on that Subject).
TITLE 1.-NEGOTIABLE INSTRUMENTS IN GENERAL,

ARTICLE I.

Form and Interpretation. SECTION 1. Be it enacted, etc., an instrument to be negotiable must conform to the following requirements:

1. It must be in writing and signed by the maker or drawer. 2. Must contain an unconditional promise or order to pay a sum

certain in money. 3. Must be payable on demand or at a fixed or determinable

future time. 4. Must be payable to the order of a specified person or to

bearer; and 5. Where the instrument is addressed to the drawee, he must

be named or otherwise indicated therein with reasonable certainty.

NEGOTIABLE INSTRUMENTS LAW.

SEC. 2. The sum payable is a sum certain within the meaning of this Act, although it is to be paid:

1. With interest; or
2. By stated installments; or
3. By stated installments, with a provision that upon default in

payment of any installment, the whole shall become due; or 4. With exchange, whether at a fixed rate or at the current

rate; or 5. With costs of collection or an attorney's fee, in case payment

shall not be made at maturity. SEC. 3. An unqualified order or promise to pay is unconditional within the meaning of this Act, though coupled with:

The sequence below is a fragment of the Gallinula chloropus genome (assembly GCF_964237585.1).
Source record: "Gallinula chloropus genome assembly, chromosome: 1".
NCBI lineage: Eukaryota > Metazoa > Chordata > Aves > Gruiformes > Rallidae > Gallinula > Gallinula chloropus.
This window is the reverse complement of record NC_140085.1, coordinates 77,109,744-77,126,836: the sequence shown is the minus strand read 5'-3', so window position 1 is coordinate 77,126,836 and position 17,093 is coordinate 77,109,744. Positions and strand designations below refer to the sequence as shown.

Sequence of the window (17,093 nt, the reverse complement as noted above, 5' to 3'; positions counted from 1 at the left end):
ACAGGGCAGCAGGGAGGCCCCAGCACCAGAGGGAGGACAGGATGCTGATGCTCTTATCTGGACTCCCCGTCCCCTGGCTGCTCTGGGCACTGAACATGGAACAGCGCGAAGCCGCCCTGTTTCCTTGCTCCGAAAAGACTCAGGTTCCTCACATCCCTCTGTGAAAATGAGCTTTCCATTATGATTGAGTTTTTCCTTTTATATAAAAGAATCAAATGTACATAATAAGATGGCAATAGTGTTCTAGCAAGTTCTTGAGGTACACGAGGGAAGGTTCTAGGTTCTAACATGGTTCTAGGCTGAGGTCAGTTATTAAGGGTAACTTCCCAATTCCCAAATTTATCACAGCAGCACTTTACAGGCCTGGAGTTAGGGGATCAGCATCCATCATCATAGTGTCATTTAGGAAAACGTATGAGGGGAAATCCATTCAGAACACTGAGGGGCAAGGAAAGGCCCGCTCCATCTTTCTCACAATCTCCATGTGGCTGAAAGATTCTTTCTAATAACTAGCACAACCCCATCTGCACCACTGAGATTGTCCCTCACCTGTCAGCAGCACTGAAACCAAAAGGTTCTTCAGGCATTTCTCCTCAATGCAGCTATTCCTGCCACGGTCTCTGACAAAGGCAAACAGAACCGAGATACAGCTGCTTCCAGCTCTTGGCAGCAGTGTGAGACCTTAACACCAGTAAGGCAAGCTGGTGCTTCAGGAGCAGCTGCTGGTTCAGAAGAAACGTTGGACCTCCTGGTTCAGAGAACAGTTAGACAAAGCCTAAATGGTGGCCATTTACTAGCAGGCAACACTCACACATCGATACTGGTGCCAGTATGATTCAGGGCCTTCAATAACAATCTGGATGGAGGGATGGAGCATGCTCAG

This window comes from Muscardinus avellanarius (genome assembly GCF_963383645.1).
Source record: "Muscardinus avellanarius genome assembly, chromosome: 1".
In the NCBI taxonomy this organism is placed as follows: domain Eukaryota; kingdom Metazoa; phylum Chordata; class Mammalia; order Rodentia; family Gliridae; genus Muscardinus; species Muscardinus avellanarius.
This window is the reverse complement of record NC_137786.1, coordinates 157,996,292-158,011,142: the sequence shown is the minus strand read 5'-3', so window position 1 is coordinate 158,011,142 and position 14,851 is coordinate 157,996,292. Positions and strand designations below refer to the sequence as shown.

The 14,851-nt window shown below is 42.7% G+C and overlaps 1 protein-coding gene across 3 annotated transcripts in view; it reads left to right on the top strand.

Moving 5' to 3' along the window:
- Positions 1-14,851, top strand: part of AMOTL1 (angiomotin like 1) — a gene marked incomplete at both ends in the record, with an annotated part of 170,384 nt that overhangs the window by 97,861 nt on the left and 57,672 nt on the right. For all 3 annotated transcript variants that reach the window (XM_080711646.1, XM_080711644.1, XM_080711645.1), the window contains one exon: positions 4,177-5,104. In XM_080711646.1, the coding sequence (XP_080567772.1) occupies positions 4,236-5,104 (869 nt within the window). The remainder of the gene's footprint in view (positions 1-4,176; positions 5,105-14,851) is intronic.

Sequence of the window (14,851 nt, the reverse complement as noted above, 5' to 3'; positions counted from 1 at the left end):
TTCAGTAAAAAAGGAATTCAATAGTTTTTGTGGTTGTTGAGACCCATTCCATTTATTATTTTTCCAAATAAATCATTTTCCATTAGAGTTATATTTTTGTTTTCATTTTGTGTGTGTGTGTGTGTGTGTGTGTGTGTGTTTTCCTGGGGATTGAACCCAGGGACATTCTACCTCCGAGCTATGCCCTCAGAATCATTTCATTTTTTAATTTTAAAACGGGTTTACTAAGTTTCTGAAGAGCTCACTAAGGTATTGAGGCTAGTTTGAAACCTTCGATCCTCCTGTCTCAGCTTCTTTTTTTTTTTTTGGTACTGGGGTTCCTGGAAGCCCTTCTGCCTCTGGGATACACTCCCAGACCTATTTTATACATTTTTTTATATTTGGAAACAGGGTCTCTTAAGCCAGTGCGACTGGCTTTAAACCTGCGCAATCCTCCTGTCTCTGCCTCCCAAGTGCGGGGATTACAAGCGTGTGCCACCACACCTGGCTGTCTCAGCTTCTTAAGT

1. An indication of a particular fund out of which reimburse

ment is to be made, or a particular account to be debited

with the amount; or 2. A statement of the transaction which gives rise to the instru

ment. But an order or promise to pay out of a particular fund is not

unconditional SEC. 4. An instrument is payable at a determinable future time, within the meaning of this Act, which is expressed to be payable:

1. At a fixed period after date or sight; or
2. On or before a fixed or determinable future time specified

therein; or
3. On or at a fixed period after the occurrence of a specified

event which is certain to happen, though the time of hap

pening be uncertain. An instrument payable upon a contingency is not negotiable, and

the happening of the event does not cure the defect. SEC. 5. An instrument which contains an order or promise to do any act in addition to the payment of money is not negotiable. But the negotiable character of an instrument otherwise negotiable is not affected by a provision which:

1. Authorizes the sale of collateral securities in case the in

strument be not paid at maturity; or 2. Authorizes a confession of judgment if the instrument be

not paid at maturity; or 3. Waives the benefit of any law intended for the advantage

or protection of obligator; or 4. Gives the holder an election to require something to be done

in lieu of payment of money. But nothing in this section shall validate any provision or stipu

lation otherwise illegal.